Friday, April 15, 2011

Somali pirates to duplicate the ship approaches

The Pirates committed in the first three months of the year a total of 97 attacks on ships in the Gulf of Aden, more than double those committed during the same period in 2010, said today the Information Center on Piracy. The center, under the International Maritime Bureau, said that there has been a "dramatic increase in violence and techniques" used by Somali pirate gangs, despite increased surveillance by ships force international patrol those waters.

During the first quarter of last year were 45 reported attacks on ships plying the Gulf of Aden. In its report, the center based in Kuala Lumpur said that worldwide there were 142 pirate attacks, including 18 hijackings of ships, three of these tankers. Also, seven crew members were killed and 34 others were wounded during these attacks, according to data provided by the center.

A suspected Somali pirate chief appeared Thursday before a U.S. court after being caught last week, to answer the kidnapping of the yacht "Quest" and the murder of four U.S. crew. Shibin Saaili Mohamad, 50, appeared today in federal court in Norfolk, Virginia, for a charge, on the first occasion when taken to court in the U.S.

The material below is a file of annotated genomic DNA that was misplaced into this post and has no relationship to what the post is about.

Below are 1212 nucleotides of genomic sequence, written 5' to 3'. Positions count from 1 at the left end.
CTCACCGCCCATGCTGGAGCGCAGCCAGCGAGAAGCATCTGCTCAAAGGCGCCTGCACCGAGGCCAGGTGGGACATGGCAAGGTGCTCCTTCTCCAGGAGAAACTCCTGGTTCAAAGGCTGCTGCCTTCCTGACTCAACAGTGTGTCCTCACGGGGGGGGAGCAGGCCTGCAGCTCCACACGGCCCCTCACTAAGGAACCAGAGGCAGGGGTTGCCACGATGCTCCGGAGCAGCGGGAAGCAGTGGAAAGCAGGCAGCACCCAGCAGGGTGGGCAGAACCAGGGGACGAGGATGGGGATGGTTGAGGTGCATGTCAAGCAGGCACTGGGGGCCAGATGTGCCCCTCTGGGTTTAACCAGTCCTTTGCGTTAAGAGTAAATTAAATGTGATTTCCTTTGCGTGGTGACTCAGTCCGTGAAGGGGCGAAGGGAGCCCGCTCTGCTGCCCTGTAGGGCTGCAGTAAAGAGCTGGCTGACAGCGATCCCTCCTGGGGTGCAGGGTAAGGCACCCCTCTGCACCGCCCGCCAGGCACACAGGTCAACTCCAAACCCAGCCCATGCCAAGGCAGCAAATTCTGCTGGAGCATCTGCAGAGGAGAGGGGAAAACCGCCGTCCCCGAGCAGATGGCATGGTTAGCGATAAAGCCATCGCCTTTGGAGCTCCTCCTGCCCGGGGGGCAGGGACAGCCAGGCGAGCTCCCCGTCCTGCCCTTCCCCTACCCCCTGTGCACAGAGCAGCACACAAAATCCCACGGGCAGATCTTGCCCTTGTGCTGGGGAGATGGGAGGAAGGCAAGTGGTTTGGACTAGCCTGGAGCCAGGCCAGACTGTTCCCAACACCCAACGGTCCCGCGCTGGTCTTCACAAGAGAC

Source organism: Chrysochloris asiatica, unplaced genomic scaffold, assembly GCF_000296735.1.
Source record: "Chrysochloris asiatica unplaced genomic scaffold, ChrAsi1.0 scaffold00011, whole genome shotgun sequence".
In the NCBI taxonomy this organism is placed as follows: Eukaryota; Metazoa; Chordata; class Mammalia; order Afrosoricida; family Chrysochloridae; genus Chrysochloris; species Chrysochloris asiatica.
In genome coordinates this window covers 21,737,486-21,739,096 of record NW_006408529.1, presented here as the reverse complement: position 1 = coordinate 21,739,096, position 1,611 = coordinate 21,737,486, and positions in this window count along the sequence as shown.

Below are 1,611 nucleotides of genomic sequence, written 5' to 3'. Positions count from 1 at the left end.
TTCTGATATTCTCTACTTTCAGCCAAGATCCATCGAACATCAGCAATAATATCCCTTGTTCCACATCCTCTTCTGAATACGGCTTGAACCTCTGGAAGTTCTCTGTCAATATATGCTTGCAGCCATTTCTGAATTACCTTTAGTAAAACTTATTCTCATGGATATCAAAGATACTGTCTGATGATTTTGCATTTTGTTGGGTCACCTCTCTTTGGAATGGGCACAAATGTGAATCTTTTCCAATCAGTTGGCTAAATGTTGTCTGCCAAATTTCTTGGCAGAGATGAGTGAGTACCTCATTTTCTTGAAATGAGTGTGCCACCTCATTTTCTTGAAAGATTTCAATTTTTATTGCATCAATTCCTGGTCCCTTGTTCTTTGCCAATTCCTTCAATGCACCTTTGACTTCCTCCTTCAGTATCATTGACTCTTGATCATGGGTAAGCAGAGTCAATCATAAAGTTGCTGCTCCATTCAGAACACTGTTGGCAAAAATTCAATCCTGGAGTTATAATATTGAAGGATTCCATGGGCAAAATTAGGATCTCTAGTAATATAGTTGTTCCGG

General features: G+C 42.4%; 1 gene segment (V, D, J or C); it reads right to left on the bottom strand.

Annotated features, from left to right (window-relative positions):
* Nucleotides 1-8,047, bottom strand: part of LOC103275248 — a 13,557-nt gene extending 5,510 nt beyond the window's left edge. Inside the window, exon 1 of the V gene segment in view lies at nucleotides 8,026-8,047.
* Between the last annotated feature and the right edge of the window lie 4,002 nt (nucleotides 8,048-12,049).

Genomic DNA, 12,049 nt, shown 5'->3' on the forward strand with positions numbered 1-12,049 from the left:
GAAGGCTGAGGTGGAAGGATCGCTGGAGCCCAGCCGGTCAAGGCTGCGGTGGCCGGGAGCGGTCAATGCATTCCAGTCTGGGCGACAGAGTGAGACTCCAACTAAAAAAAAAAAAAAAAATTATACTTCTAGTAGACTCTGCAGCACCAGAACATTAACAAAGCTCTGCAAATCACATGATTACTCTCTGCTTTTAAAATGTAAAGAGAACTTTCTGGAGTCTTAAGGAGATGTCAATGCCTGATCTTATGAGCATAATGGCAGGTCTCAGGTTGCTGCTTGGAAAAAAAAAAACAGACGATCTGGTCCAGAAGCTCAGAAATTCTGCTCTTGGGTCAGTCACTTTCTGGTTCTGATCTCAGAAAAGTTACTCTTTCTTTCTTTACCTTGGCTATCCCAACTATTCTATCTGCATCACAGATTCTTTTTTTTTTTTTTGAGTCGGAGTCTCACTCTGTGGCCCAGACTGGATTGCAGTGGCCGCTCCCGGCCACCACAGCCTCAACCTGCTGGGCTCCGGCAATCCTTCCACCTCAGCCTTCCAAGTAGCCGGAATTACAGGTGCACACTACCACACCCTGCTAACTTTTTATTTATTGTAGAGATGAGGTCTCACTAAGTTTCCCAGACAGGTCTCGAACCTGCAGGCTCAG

for an alleged Somali pirates after their capture. According to federal prosecutor said Neil MacBride said in a statement, the case "sends a message to all the pirates are not beyond the scope of the FBI, on board ship or stay on the ground in Somalia." According to the statement of objections, one of the suspected pirates involved in the kidnapping Shibin identified as the middleman who negotiated the release of four hostages on board the Quest.

" Internet Shibin investigated in the lives of four to determine "what ransom they ask for and identify family members who to contact to claim the ransom." The inmate and fourteen people are accused of piracy, kidnapping and conspiracy to possess and use weapons during a crime of blood.

The trial against the accused, if found guilty could be sentenced to life imprisonment, beginning on 29 November. The "Quest" was seized by pirates off the coast of Oman in February in an incident that ended with the death of four crew, American marriage and Jean Adam Scott and his fellow Phyllis Macay and Bob Riggle.

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